Forest enterprises, which were seriously affected by "Lothar", received a new forest management plan. A so called "afforestation plan" was developed for enterprises with considerable damages.
Large plant assortments require careful planting methods. Angle planting becomes less important then semicircular spade or excavator planting.
Important: At planting pay careful attention to the rootball. The selected planting method depends on the size and shape of the root as well as the site conditions.
For soil protection reasons, mechanical planting methods are only to be performed from skid roads. The utilisation of a planting auger, which is mounted to a tractor, has to be discarded to avoid driving across the entire area.
Additional costs for more extensive planting methods will be more than compensated by using less plants as well as waiving ground clearance and plant protection measures.
Plant protection and browsing
Using larger plants (minimum 80/120 cm height) makes plant protection measures unnecessary and avoids the need for certain expensive measures (deer repellent etc.). It's more important to establish hunting grounds next to afforested storm areas. Only careful planting guarantees the successful initial survival of large plants and reduces the need for later interplanting.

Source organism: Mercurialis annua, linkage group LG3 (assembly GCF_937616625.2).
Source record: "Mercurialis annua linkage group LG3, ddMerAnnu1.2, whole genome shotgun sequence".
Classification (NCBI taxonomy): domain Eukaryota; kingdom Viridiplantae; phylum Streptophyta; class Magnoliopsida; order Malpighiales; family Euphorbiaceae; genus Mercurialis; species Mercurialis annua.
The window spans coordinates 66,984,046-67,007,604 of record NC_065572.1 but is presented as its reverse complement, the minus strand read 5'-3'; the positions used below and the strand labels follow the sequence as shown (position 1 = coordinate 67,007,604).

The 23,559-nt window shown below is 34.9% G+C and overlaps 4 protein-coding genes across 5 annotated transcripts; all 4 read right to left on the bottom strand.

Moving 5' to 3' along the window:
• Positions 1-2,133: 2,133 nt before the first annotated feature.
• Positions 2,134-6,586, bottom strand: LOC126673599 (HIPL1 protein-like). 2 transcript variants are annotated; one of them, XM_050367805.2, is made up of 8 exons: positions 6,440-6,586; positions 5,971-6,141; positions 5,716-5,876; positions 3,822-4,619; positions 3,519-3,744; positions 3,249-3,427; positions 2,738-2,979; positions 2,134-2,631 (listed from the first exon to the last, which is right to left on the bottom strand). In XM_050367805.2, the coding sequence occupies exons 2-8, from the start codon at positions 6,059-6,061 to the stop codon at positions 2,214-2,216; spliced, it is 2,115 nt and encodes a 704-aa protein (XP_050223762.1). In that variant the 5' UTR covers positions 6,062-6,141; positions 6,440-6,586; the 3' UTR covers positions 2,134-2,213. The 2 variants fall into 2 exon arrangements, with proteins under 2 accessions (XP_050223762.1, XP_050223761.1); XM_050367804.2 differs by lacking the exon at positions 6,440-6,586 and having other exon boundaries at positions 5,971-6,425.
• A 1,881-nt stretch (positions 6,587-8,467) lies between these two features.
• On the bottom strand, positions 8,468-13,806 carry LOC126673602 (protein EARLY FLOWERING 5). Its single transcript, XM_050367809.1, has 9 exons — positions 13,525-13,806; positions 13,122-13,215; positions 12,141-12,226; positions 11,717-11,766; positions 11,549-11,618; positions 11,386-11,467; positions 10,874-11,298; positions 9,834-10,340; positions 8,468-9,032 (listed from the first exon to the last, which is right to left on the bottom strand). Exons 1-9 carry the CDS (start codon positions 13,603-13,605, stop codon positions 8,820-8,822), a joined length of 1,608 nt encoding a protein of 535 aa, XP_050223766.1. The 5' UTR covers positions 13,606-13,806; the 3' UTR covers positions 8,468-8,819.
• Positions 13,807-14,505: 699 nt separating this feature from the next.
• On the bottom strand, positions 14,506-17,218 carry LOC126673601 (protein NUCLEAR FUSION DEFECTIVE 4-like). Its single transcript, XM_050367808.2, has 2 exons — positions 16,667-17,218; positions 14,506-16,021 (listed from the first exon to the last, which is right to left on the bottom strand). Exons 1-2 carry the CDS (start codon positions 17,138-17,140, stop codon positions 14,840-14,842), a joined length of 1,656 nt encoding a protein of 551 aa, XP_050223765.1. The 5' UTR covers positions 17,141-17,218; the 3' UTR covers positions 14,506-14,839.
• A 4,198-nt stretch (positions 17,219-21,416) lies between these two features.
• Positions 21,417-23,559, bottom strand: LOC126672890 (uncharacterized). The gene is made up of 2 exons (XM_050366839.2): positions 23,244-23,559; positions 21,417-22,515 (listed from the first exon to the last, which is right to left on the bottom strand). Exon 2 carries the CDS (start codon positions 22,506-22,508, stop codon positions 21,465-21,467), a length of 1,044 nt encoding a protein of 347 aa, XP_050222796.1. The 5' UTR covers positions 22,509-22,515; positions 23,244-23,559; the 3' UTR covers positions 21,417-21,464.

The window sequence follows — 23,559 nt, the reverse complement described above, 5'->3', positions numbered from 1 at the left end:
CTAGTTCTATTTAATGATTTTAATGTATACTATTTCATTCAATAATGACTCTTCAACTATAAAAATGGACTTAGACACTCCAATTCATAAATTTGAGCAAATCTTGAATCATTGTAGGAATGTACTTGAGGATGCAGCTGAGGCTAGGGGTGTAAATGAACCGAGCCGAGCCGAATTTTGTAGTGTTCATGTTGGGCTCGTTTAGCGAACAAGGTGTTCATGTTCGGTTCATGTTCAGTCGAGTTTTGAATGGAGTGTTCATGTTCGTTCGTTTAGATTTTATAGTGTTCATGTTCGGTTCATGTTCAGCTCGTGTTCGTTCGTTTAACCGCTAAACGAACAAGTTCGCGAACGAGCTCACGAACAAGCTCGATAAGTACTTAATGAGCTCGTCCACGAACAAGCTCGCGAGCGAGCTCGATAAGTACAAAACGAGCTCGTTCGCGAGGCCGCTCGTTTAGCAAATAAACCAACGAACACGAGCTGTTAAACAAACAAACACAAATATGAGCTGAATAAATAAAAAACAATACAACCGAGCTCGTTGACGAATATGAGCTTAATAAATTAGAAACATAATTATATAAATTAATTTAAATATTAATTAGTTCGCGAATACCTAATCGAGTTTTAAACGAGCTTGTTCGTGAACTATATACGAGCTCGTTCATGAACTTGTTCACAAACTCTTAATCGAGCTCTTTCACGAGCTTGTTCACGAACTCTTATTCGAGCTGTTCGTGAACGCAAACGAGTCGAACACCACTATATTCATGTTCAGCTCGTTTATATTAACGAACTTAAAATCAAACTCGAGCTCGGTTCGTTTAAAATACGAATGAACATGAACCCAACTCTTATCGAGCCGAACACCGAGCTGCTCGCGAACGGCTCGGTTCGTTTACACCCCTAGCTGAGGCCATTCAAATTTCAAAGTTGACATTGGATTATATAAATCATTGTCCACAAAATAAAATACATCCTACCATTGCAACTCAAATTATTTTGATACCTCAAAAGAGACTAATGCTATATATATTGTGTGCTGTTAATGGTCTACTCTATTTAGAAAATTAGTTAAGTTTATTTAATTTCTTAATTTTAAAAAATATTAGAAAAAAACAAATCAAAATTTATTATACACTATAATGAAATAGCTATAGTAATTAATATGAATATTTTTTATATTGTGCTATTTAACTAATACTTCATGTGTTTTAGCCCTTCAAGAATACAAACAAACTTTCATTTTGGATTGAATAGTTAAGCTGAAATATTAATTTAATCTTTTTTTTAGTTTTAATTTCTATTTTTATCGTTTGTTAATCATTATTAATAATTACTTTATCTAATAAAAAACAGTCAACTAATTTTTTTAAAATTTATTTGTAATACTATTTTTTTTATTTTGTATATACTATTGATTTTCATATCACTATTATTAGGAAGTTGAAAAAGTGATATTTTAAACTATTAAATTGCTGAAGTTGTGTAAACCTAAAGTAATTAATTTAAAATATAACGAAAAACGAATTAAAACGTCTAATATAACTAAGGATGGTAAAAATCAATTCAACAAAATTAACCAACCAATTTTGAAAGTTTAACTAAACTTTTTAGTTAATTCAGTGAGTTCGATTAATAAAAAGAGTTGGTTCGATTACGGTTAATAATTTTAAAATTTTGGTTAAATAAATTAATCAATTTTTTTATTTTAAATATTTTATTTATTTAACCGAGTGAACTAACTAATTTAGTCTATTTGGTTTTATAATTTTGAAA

Ecology and recreation
Due to storms, large cleared areas and open stands offer light- and warm loving plants and animals survival opportunities they wouldn't normally find in the climax forest communities of semi-natural, managed forests. Furthermore the increased proportion of dead trees (coarse woody debris), enlarges the range of habitats for rare species.
The protection and support of these rare species has to be taken into consideration during afforestation.
Aspects of recreation and landscape, e.g. maintenance of viewpoints, must also be considered during afforestation.
Silvicultural concept of afforestation after "Lothar" in Baden-Wuerttemberg - a short overview
The following silvicultural conception of afforestation was developed in accordance with existing natural regeneration and available source-identified plant material after "Lothar" in Baden-Wuerttemberg: